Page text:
On Dec 6, 2005, at 3:27 PM, Steve Allen wrote:

Finally we begin to see folks stand up and identify their systems as having abysmally failed to implement the UTC standard.

Even more remarkably, they proudly proclaim:

"The quality systems of this facility have been registered by UL to the ISO 9000 Series Standards."

So we have a company that manufactures "a complete line of safety and survival products" (!) that are precisely intended to convey UTC as a primary function of the devices.  This company claims to have followed an international standard focused on achieving quality control through best practices in management.

I applaud the company's decision to go public in advance.  However, it seems that one of two things must be true.  Either the fact that the letter is dated December 5, 2005 indicates that they just now got around to acting on the July, 2005 announcement of the upcoming leap second - or, they acted upon this in a more timely fashion and decided to embargo the announcement until the latest plausible moment at which it would be possible for their lawyers to later argue timely notification of their customers.  I am copying this message to John Bell, the company's indicated contact for this issue, for his comment.

They indicate that one must physically disconnect the unit in order to get it to work after the leap second.

And the proponents of a change to the UTC standard are undoubtedly going to assemble a number of such phantasmogorical reports in "support" of their position.  Why bother to change an international standard for the naive and cynical perceived benefit of commercial interests when those interests can't even be bothered to implement the standard in the first place?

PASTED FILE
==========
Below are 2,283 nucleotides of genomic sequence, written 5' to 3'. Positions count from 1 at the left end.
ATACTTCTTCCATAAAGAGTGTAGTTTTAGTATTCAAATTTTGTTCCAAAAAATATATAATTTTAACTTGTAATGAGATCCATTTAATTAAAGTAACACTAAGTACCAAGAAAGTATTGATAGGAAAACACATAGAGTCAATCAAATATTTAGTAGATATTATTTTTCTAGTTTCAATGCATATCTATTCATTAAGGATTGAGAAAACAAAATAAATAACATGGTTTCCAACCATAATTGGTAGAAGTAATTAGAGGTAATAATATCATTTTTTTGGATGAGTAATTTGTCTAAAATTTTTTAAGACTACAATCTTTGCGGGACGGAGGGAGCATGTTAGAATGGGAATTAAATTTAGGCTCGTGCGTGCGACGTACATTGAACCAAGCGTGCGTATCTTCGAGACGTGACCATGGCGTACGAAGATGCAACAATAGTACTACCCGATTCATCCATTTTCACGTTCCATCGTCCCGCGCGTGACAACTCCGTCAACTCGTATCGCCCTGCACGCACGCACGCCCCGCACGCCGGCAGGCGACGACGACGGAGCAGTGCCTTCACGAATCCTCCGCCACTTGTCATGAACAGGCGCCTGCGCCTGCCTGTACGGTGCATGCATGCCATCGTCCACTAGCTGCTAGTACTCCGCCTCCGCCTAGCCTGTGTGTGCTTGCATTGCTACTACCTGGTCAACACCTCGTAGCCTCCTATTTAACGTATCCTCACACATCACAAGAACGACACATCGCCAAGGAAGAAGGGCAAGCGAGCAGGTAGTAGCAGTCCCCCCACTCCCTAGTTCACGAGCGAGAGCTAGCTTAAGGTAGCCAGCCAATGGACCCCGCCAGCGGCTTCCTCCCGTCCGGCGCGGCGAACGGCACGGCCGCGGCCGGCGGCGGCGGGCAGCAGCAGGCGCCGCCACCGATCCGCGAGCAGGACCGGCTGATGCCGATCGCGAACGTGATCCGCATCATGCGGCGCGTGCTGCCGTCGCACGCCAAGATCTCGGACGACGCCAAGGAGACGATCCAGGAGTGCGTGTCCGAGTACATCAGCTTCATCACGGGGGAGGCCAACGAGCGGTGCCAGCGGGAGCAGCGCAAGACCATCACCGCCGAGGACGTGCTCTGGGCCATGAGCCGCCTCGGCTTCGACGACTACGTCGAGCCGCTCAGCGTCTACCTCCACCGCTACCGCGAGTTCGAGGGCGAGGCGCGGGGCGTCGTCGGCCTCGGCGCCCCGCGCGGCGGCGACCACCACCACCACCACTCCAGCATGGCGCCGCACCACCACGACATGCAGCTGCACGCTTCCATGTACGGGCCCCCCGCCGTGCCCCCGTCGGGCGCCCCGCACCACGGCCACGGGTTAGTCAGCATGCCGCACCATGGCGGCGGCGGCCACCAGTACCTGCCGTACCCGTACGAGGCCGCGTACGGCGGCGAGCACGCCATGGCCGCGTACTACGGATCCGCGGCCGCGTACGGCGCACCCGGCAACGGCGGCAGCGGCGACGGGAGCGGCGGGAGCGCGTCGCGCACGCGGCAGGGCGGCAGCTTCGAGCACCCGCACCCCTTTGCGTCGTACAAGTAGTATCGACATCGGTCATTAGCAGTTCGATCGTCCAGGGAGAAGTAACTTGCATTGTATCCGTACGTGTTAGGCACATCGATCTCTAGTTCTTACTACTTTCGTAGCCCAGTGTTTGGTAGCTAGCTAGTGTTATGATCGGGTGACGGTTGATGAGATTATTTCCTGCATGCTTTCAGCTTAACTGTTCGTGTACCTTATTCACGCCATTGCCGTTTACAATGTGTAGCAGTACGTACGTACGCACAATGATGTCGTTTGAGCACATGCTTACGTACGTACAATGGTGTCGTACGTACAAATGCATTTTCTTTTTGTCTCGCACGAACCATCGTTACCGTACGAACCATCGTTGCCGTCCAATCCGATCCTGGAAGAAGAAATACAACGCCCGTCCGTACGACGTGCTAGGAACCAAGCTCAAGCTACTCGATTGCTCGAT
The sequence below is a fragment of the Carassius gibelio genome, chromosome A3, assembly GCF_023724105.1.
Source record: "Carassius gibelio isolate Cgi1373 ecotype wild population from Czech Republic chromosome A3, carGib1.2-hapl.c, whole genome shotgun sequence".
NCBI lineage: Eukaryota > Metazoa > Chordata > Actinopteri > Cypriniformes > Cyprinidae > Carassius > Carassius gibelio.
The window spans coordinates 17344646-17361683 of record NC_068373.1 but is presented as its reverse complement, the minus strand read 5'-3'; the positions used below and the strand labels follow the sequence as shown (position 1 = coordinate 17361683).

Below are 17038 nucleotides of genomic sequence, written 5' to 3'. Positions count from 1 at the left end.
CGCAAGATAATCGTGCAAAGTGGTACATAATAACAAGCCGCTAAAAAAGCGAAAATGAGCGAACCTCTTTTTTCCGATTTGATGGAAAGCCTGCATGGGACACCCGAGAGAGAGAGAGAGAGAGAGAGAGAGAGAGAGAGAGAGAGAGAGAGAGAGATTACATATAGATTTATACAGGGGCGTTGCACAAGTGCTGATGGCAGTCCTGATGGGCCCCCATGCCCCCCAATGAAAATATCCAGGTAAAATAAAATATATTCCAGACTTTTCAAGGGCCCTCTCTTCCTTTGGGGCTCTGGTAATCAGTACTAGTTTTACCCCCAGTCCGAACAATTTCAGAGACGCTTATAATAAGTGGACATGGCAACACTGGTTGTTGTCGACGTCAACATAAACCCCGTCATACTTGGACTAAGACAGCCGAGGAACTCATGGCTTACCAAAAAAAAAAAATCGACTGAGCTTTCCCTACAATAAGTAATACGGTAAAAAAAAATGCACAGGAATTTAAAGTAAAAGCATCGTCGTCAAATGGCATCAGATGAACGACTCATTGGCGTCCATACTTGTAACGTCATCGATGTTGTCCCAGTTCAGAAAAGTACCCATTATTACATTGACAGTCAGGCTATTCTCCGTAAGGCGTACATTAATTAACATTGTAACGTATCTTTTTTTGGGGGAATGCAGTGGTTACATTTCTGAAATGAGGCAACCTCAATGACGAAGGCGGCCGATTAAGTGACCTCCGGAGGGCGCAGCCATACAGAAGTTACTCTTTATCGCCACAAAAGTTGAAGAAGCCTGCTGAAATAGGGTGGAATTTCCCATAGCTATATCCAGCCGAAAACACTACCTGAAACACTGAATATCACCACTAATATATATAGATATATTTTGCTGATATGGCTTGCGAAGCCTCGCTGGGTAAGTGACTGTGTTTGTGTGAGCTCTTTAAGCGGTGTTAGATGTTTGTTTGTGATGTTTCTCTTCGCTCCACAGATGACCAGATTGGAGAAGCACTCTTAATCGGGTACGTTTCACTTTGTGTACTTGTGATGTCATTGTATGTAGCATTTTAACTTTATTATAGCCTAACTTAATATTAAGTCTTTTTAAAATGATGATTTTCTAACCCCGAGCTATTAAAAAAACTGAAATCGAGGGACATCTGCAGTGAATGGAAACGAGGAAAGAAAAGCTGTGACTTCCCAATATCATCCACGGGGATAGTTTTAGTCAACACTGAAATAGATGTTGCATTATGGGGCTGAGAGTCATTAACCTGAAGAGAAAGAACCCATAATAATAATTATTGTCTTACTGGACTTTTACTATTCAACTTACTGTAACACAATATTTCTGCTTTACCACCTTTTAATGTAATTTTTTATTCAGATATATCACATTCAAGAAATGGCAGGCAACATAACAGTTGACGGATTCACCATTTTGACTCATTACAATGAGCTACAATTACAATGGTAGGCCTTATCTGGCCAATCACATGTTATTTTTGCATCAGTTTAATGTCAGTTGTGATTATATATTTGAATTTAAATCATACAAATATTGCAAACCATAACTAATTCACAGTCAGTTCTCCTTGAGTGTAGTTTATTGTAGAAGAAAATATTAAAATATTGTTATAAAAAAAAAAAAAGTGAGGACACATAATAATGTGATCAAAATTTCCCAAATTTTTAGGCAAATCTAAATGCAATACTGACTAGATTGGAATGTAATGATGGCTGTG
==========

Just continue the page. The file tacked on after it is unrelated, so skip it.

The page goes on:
I don't know whether to be more embarrassed for the company or for the international standards process.  How many companies claim ISO 9000 conformance?  If they don't comprehend the requirements of international standards pertaining to their products, how likely is it that they comprehend their customers' requirements?  Where in this is the responsibility of the ITU to promulgate the UTC standard?  What is the absolutely vast responsibility of ISO in claiming to offer a worldwide standard in quality control?

And what exactly is the liability of the Underwriting Laboratory in such a case?  "UL is the trusted source across the globe for product compliance."  Are we to infer any better compliance of the corporate world with SI standards, for instance, than with the UTC standard?

Clearly astronomers are the fall guys.  Right....

Rob Seaman
National Optical Astronomy Observatory

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